Alaska has become the third US state to legalise the recreational use of marijuana, but it remains illegal to smoke pot in public.
Washington state and Colorado already allow the recreational use of marijuana.
The 53-47% vote in Alaska last November allowed for the legalisation of marijuana use by adults in private places.
Adult Alaskans can keep and use pot, transport, grow it and give it away. A second phase, creating a regulated and taxed marijuana market, will start in 2016 or later.
The initiative bans smoking in public, but did not define what that means. A regulatory board plans to meet later on Tuesday to discuss the issue.
In the state’s largest city, Anchorage, police officers are ready to start handing out $100 fines to make sure smoking pot remains something to be done behind closed doors.
But far to the north, in North Pole, smoking outdoors on private property will be allowed as long as it does not create a nuisance, officials there said.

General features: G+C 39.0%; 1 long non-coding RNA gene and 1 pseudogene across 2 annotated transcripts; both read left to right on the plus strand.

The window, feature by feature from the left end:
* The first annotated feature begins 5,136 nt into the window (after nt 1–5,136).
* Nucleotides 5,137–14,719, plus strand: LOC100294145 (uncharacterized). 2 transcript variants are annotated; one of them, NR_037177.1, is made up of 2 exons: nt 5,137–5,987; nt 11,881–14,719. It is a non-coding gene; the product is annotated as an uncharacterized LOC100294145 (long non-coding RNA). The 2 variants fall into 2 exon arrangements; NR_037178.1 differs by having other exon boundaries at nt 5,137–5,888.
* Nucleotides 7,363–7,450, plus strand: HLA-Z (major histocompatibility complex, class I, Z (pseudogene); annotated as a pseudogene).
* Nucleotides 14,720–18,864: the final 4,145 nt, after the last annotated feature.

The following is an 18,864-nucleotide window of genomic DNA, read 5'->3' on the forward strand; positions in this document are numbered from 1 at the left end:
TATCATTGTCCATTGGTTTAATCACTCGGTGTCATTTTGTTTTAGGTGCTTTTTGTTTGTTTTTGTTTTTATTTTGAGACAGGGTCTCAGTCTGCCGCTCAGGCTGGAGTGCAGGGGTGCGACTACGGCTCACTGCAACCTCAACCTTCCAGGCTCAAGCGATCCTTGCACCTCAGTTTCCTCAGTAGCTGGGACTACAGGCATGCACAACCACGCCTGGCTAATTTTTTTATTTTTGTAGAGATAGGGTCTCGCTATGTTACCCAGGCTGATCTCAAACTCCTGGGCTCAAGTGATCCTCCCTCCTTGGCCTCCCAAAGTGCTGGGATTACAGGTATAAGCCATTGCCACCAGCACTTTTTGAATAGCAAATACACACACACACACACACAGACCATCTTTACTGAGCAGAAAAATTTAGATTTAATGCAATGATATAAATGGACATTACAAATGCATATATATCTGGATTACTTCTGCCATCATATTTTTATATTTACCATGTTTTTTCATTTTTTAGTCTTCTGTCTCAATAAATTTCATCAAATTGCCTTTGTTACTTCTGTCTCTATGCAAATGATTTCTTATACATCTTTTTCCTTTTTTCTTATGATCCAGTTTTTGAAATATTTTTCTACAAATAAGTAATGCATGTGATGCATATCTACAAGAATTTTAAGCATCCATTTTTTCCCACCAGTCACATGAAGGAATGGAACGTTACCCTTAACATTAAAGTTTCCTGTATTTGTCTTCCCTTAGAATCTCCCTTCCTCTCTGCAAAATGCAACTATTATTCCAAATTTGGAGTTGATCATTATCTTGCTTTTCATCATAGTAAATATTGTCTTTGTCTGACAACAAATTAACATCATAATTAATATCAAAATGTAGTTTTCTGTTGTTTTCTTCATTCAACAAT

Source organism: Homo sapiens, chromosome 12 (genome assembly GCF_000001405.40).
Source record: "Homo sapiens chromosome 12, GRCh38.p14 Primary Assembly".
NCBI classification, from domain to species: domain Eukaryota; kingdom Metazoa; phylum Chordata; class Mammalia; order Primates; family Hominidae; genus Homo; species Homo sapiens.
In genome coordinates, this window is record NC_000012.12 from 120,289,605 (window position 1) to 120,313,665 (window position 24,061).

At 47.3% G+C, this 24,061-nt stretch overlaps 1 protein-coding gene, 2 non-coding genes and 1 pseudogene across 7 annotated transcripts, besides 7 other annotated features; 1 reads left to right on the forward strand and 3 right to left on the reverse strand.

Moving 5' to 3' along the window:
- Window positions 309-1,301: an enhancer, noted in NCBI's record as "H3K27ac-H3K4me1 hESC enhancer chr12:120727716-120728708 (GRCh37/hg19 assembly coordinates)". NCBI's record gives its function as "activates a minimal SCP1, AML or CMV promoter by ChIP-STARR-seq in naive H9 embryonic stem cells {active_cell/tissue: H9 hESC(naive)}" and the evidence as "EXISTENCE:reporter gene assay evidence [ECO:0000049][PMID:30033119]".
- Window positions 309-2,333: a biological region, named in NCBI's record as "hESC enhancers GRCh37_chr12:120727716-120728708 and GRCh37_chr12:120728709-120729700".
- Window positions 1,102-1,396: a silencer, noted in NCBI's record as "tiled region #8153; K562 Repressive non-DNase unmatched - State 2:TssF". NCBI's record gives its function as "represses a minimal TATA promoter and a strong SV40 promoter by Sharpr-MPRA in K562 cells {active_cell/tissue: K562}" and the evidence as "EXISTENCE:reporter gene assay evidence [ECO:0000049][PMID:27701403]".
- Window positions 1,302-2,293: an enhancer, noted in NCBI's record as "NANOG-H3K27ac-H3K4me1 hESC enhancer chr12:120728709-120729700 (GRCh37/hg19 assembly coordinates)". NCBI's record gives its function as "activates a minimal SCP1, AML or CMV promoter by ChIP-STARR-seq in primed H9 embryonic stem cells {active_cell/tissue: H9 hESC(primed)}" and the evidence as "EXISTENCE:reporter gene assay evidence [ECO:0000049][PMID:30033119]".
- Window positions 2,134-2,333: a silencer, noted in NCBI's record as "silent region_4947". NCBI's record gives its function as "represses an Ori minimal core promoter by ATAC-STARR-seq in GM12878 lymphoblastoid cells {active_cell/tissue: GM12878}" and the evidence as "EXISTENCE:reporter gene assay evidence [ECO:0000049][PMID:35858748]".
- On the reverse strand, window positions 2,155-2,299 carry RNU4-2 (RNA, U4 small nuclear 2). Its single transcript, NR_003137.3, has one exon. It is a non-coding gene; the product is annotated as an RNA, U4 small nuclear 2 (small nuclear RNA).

Meanwhile, Alaska Native leaders worry that legalisation will bring new temptations to communities already confronting high rates of drug and alcohol abuse.
Alaska’s relationship with marijuana has a long and somewhat confused history.
In 1975, an Alaska Supreme Court decision protected personal marijuana possession and a 1998 initiative legalised medicinal marijuana, but state lawmakers twice criminalised any possession over the years, creating an odd legal limbo.
Oregon will be next to legalise recreational pot, with its law going into effect in July.